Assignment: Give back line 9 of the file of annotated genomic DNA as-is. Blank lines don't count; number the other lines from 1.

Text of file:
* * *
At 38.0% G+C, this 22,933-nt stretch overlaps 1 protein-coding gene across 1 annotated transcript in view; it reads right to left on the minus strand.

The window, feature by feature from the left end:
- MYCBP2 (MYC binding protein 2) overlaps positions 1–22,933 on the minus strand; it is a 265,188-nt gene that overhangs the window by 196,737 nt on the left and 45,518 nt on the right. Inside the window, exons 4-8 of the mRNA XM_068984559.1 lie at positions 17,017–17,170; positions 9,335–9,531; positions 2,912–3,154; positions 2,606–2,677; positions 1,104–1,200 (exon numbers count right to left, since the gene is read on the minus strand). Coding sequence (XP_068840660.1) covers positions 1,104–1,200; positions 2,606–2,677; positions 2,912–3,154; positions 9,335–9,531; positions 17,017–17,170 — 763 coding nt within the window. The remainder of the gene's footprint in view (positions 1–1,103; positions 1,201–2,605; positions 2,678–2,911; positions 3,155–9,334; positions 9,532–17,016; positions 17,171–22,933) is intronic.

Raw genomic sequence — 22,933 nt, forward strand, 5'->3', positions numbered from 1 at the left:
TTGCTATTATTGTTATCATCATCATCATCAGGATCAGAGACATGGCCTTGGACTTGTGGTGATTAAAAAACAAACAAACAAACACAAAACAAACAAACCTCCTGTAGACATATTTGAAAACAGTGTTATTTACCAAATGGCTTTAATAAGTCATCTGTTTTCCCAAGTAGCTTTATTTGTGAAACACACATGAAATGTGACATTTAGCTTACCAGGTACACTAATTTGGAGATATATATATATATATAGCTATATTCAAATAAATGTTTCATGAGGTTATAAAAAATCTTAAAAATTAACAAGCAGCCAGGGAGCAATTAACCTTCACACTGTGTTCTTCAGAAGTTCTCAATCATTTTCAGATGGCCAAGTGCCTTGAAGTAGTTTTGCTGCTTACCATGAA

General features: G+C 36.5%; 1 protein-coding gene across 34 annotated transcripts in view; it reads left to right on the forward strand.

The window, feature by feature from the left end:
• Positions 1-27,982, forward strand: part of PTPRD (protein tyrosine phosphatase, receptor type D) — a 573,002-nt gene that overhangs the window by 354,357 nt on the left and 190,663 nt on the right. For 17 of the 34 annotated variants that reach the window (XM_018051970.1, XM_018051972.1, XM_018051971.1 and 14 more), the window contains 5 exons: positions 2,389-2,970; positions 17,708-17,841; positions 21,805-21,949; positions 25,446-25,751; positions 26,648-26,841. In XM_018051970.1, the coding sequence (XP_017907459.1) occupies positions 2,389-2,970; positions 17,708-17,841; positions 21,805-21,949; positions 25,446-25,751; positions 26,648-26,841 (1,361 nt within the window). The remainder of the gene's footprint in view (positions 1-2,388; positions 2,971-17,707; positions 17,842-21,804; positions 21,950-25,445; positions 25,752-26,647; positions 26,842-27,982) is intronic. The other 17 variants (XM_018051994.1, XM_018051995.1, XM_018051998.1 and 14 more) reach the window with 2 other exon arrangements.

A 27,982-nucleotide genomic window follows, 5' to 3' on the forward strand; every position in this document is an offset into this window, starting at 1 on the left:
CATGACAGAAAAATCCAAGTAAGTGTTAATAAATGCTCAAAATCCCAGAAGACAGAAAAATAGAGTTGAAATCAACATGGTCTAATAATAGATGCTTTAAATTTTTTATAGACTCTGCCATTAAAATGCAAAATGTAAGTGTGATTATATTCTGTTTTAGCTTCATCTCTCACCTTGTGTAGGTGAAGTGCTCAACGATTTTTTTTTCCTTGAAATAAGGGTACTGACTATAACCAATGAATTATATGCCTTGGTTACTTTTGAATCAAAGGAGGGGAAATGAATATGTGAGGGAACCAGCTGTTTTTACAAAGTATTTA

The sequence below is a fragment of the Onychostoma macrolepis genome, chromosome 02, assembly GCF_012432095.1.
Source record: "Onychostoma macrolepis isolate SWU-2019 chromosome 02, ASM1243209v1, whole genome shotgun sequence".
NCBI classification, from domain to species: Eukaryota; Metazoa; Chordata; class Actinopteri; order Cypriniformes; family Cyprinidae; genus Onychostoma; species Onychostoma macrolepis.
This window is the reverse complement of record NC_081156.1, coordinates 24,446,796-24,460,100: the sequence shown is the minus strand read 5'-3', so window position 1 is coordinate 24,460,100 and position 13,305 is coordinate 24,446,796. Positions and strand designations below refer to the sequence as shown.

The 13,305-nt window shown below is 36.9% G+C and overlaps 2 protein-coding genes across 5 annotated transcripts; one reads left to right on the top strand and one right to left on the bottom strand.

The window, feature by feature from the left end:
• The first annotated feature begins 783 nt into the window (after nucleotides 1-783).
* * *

A 27,982-nucleotide genomic window follows, 5' to 3' on the forward strand; every position in this document is an offset into this window, starting at 1 on the left: